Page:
gardening on sand 2009a

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This lecture was given in August, 2009 as part of the California native plant gardening series ‘Out of the Wilds and Into Your Garden’

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  • 1. Out of the Wilds and Into Your GardenGardening with Western L.A. County Native Plants Project SOUND - 2009 Project SOUND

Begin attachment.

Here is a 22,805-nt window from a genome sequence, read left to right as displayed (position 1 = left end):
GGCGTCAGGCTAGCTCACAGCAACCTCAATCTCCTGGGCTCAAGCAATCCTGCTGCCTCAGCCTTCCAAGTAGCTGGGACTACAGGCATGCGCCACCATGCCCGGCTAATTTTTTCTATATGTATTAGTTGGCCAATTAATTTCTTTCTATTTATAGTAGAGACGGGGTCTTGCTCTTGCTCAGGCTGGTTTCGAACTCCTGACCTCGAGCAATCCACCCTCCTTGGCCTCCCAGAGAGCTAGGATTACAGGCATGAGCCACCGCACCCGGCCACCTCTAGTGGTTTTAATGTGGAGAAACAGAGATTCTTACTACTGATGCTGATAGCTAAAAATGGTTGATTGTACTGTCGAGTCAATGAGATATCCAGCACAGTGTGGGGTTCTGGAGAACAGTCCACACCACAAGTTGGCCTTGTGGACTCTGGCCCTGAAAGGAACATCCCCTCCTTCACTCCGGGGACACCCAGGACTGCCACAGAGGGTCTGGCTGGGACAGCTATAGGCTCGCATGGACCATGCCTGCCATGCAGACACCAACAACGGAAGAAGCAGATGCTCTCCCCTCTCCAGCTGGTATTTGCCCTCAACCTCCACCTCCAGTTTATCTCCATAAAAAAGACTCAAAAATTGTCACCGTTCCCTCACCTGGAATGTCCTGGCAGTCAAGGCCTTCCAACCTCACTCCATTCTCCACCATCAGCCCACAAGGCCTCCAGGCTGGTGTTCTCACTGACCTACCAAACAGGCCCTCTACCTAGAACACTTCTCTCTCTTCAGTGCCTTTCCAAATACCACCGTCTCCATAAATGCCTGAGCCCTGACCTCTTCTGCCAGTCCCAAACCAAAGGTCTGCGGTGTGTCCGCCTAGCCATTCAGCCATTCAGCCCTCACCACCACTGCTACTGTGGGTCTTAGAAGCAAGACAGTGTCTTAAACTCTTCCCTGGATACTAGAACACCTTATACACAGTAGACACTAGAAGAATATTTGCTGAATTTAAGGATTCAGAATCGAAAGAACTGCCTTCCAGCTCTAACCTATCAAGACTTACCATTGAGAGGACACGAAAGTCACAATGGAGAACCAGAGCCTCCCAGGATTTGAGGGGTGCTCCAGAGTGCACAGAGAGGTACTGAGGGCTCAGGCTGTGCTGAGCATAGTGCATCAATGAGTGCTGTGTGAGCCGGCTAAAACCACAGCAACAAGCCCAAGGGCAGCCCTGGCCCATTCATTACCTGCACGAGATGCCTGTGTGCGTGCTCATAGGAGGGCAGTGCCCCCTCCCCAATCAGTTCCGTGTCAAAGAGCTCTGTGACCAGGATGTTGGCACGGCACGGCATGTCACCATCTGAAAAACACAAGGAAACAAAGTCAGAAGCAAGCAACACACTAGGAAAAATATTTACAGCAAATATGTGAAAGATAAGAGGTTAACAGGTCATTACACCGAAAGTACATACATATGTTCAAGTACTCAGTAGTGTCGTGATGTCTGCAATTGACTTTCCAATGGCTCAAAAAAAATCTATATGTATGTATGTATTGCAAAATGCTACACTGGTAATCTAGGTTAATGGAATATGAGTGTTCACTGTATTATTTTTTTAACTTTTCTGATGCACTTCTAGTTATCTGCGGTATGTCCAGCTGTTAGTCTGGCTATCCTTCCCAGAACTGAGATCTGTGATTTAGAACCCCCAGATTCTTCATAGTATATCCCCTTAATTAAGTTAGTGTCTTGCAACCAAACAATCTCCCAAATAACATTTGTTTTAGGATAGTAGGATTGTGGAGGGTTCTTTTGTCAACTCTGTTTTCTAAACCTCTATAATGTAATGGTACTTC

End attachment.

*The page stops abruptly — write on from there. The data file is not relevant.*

2. Gardening on Sand August 1st & 4th 2009 Project SOUND 3. Our mission: to make this garden more water-wisehttp://chiotsrun.com/2009/04/28/the-balance-of-nature-growing-soil/ Project SOUND 4. What is a sandy soil? Soil: a combination of sand,silt, clay, minerals andorganic matter that alsocontains some air and water. Clay soils are sometimesreferred to as heavy soilsand sandy soils are calledhttp://www.soilsensor.com/soiltypes.aspxlight. Sandy soils contain highproportions (60% or more)of larger (sand) particles.Many sandy soils areactually sandy loams wonderful garden soils Project SOUNDhttp://www.your-healthy-gardens.com/soil.html 5. Tests for sandy soil: sedimentation test Fill a quart jar 2/3 full withwater Add dry soil (break up clods)until water is within 1 of topof jar. Put the lid on the jar andshake it energetically untileverything is swirling around.Then set it aside and let itsettle, and mark layers untilthe water clears. The layers indicate just howmuch sand, silt and clay makeup your soil. Project SOUND 6. The sedimentation Sand Layer: settles in 1-2 minutesprocess Allow suspended soil to settle for about aminute. Mark the side of the jar at the top ofthe layer that has settled out. Silt Layer: settles in 1 hour Set jar aside, being careful not to mixthe sand layer; wait ~ an hour. Mark the top of the Silt Layer on theside of the jar. Clay layer: settles in ~24 hours Set jar aside, being careful not to shakeor mix the layers that have settled out. After 24 hours, or when the water isclear (more or less), mark the jar at the The percentage oftop of the clay layer. each layer tells you what kind of soil you Most of the organic matter will be have. floating on the top of the water Project SOUND 7. Sandy Soils Sandy soils are found throughoutSouthern California, but are verycommon near the mountainfoothills, along rivers andstreams, in desert areas andcertain coastal areas. Sandy soils are typicallycomprised of approximately 80 -100% sand, 0 - 10% silt and 0 -10% clay by volume. Sandy soils are light and typicallyvery free draining, usuallyholding water very poorly due tovery low organic content. You may want to concentrate onplants that thrive in sandy soils Project SOUND 8. Are also common in SouthernLoam SoilsCalifornia, particularly in thevalleys and flat areas (floodplains) surrounding rivers andstreams. Loam soils are typicallycomprised of approximately 25- 50% sand, 30 - 50% silt and10 - 30% clay by volume. Loam soils are somewhatheavier than sandy soils Tend to be fairly free draining,again, due to typically loworganic content. A wide range of plants growwell in loamy soils1:1:1 soils Project SOUND 9. Challenges of local sandy soils Poor moisture retention: Because it retainsmoisture poorly, plants in sandy soil suffer fromdrying out quickly Heat stress: Sandy soil does not moderate heatas well as other soils. It heats up quickly duringthe day and cools rapidly at night, stressingplants and making it difficult for tender seedlingsto thrive. Infertility: Sandy soil usually does not containmuch organic matter, and what is there breaksdown more quickly than it does in other types of http://www.self-sufficient-home.com/166- sandy-garden-soil.html soil, especially in warm climates. Soluble nutrientsquickly leach out with rain and irrigation.Fortunately, native plants pH: coastal and desert sands may be alkalifrom sandy soil regions (pH > 8.0)are well adapted to all ofthese conditions Rooting: Takes a while for roots to gain enoughpurchase to support larger plants Project SOUND 10. Benefits of sandy soils Easier to plant in Harder to overwater; lesssusceptible to El Ninodisasters Roots grow easily in loosesoils Some native plants arespecifically adapted tosandy or rocky soils thesewill thrive in your sandy soil! Project SOUND 11. Keys to succeeding with sandy soils1. Plant with the rains2. Use the Water Zone system to group plants3. Choose appropriate plants4. Start out with small plants5. Mulch with appropriate mulch6. Water correctly; monitor7. If fertilizing, low dose & more often Project SOUND 12. 1. Plant with the rains in sandy soils Why plant with the rains? Saves water soils are naturally moist during the critical first few months Vulnerable plants get the best water possible Vulnerable plants are not exposed to temperature extremes Soils are well-saturated promotes deep/wide root growth Coincides with native plants normal growth cycle; plants are primed to grow at this time Project SOUND 13. 2. Group your plants according to Water Zones Project SOUND 14. Gardens in Mediterranean climates(including S. CA) have three Water Zones Zone 1 no supplemental water; soils aredry in summer/fall. May or may not beplanted. Zone 2 occasional summer water; soil isallowed to dry out between waterings Zone 3 regular water; soil is usually moistto soggy, even in summer. Project SOUND 15. The secret of a water-wise garden is to prioritize waterneeds and group plants with similar requirementsRegular waterPretty drydrought-tolerantplantsWater-wise ; occasional summer waterhttp://www.taunton.com/finegardening/pages/g00101.asp Project SOUND 16. Your Water Zone plan directs many other decisions in your garden plan Choice of plants Soil amending (if any) Use/type of mulch Frequency of watering Type of irrigation system Project SOUND 17. This yard has some natural Water ZonesZone 3 regularlywatered Project SOUND 18. Amending sandy soils: yes or no? The best way to amend is withcomposted organic material Good/necessary choice for: Vegetable gardens Non-native plants Problems (for native plants) May change soil pH Increases nutrient levels may be too high for many natives Not needed many natives are fine with most local sandy soils Project SOUND 19. Selective amendment for special areas Raised beds for vegetable gardens Planters & pots Selective amendment of Zone 3 bedshttp://my.kitchengardeners.org/profile/PeterGleasonhttp://www.floridata.com/tracks/transplantedgardener/composting.cfm Project SOUND 20. 3. Choose plants that thrive in sandy soils Project SOUND 21. Areas with plants adapted to sandy soils Local areas: Coastal strand/sandybluffs Coastal Prairie/shrubland Southern coast (San Diego Co.) & Baja Northern coast Particularly good forgroundcover plants Plants will need a littleextra water S. CA deserts Project SOUND 22. Beach Bluffs Restoration Project Project SOUND 23. Strand/Bluff plants: Zone 1 with some dry-season fog; many are OK with Zones 1 to 2 in sandy soilshttp://www.tijuanaestuary.com/beaches.asp Dune Buckwheat Deervetch CA poppy as well as some low-lying plants found mostly quite near the shore: Red Sand Verbena Silver Beach Burr Pacific Cinquefoil others listed for seaside conditions Project SOUND 24. Coastal Marsh plants are Zone 2 to 3 plants unique to our low-lying coastal area http://www.bcdc.ca.gov/pdf/planning/SPLG.pdf Many unique plants that can tolerate sandy soils, salt spray &saltwater, flooding Characteristics: short, spreading; mostly herbaceous perennials;can be used alone or as mixed groundcovers Project SOUND 25. Contouring for water management andconservation Small elevation changes (1-3ft.) in a landscape can workwonders: Provide a greater range of Water Zones: high areas will be drier low areas wetter Allow local native plants to be grown in clay soils provide better drainage Allow good use of seasonal rainfall channel rainwater into depressions (water gardens) or swales Project SOUND 26. This yard has some natural Zone 3 areasCould capture more water from the roofZone 3 regularlywatered Project SOUND 27. Salty Susan/ Fleshy Jaumea Jaumea carnosahttp://www.coloradolagoon.org/focl/gallery.html Project SOUND 28. Salty Susan/ Marsh Jaumea Jaumea carnosa Coastal region from British Columbia to N. Baja Always found in marshy or moist places: Margins of coastal saltmarshes and tidal flatswhere there is protectionfrom wave action Coastal strand Bases of sea cliffs Named after Jean Henri Jaume Saint-Hilaire (1772-http://ucjeps.berkeley.edu/cgi-bin/get_JM_treatment.pl?609,1464,1465 1845), a French botanist & artist who was interested in practical uses of native plants Project SOUND 29. Salty Susan is one of several local native coastal groundcovers Size: low generally < 1 ft tall spreading to 3-5+ ft wide Growth form: Low, herbaceous perennial groundcover Foliage: Fleshy, succulent gray-green or blue-green color Leaves narrow somewhat like some iceplants Roots: Gerald and Buff Corsi California Academy of Sciences Spreads via rhizomeshttp://farm4.static.flickr.com/3589/3592688234_cc697124da.jpg?v=0 Project SOUND 30. The flowers are a surprise! Blooms: spring/summer; usually May-Sept in W. L.A. County Flowers: Typical for Sunflower family many flowers in heads Both ray & disk flowers arebright yellow Plants are dioecious separate male & female plants Great nectar & pollen source attracts many insects Seeds: Small Sunflower-like onfemale plants Eaten by birds Project SOUNDhttp://www.westernwildflower.com/plant%20index.htm 31. Salty Susan grows on Soils: Texture: sandy to claymarsh edges pH: any local including alkali (pH > 8.0) Fine with salty soils, seaside conditions; roots exclude salt Light: full sun Water: Winter: needs goo winter water takes some flooding Summer: likes a moist soil best Water Zones 2 to 3 Would be fine with sprinkler overflow, or water from a neighbors yard Fertilizer: none needed; likes 2008 R.C. Brodypoor soils, but light fertilizerwont kill it Project SOUND 32. Salty Susan is a true native groundcover A replacement for Ice Plant onsandy soils, banks In naturally wet areas of thegarden Low spots that get very moist http://www.l